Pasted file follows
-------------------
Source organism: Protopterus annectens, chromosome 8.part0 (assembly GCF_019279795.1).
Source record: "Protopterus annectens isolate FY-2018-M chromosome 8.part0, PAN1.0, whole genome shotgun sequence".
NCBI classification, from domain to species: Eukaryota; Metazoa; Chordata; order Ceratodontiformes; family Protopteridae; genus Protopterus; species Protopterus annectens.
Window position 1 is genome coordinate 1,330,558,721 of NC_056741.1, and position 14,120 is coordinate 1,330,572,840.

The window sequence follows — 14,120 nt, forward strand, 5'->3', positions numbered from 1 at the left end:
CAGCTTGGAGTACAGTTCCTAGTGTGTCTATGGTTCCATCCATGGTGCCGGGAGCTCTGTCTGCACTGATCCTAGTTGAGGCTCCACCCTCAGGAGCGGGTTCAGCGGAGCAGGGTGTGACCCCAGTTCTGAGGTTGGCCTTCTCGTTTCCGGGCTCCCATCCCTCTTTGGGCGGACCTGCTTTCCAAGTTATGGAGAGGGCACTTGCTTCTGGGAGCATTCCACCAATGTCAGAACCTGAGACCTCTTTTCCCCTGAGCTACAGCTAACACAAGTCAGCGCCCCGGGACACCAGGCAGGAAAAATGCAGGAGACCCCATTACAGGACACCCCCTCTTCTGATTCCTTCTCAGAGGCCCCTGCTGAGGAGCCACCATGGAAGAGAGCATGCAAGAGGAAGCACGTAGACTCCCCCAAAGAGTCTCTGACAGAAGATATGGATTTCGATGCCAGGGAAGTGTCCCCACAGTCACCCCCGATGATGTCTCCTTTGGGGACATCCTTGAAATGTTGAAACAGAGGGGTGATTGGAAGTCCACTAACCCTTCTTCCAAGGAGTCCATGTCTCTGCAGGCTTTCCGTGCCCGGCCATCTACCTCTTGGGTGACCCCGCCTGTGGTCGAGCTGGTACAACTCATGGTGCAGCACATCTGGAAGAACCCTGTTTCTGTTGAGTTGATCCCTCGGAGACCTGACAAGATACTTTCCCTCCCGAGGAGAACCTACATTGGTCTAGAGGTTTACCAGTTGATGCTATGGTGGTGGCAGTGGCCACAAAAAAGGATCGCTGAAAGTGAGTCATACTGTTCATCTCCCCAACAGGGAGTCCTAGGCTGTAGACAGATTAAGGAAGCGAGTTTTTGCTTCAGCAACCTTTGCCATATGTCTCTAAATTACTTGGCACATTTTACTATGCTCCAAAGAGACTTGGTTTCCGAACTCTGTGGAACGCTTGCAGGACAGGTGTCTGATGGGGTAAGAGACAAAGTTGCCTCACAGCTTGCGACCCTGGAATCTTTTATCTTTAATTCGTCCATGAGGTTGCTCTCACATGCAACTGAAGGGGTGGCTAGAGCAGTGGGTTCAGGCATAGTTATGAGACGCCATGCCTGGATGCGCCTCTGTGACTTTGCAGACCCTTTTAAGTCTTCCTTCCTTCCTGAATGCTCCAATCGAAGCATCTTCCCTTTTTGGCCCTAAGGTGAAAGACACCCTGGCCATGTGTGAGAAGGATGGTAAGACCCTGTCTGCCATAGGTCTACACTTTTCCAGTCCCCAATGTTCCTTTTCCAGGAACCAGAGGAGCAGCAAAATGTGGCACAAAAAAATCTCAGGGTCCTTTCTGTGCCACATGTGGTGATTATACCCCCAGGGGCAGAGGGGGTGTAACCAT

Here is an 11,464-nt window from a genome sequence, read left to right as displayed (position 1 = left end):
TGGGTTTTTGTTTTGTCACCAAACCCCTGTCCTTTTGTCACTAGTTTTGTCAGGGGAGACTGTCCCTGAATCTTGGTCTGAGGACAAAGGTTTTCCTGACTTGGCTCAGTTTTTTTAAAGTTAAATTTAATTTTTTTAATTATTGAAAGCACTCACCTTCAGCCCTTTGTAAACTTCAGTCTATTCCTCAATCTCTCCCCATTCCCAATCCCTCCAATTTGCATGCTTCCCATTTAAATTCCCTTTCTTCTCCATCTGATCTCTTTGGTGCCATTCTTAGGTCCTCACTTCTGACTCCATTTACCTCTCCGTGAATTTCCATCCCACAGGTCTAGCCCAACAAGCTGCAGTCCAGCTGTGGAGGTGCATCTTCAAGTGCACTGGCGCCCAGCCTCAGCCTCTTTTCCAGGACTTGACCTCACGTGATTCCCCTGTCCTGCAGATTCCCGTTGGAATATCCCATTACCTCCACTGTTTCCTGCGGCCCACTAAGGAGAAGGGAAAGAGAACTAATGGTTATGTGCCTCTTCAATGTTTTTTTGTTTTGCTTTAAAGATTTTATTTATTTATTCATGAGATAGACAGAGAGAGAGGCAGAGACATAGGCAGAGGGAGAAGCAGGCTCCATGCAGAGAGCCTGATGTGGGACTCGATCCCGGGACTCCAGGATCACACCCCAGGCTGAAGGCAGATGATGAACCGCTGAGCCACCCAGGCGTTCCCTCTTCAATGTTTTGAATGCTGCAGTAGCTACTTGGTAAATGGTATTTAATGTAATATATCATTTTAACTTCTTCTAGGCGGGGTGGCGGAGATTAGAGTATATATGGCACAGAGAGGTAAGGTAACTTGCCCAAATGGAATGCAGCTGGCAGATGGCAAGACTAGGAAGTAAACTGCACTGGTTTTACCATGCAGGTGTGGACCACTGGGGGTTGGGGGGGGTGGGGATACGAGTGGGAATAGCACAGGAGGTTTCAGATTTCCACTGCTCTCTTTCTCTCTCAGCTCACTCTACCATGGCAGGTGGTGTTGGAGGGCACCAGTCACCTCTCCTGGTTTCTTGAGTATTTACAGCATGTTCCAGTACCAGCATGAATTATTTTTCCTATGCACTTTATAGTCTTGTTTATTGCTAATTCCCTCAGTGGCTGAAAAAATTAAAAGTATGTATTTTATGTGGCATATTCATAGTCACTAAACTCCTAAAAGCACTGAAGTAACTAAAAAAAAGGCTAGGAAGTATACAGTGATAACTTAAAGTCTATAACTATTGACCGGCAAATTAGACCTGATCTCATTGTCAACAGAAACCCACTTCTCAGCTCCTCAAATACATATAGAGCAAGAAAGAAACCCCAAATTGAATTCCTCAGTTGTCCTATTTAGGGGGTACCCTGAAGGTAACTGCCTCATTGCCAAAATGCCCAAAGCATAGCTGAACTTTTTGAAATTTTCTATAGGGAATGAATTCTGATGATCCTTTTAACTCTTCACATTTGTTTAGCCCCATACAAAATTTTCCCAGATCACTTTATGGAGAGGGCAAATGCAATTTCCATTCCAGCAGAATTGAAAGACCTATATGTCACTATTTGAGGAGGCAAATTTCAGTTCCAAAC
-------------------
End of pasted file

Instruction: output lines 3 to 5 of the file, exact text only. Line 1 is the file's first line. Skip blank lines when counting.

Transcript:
NCBI classification, from domain to species: Eukaryota; Metazoa; Chordata; order Ceratodontiformes; family Protopteridae; genus Protopterus; species Protopterus annectens.
Window position 1 is genome coordinate 1,330,558,721 of NC_056741.1, and position 14,120 is coordinate 1,330,572,840.

The window sequence follows — 14,120 nt, forward strand, 5'->3', positions numbered from 1 at the left end: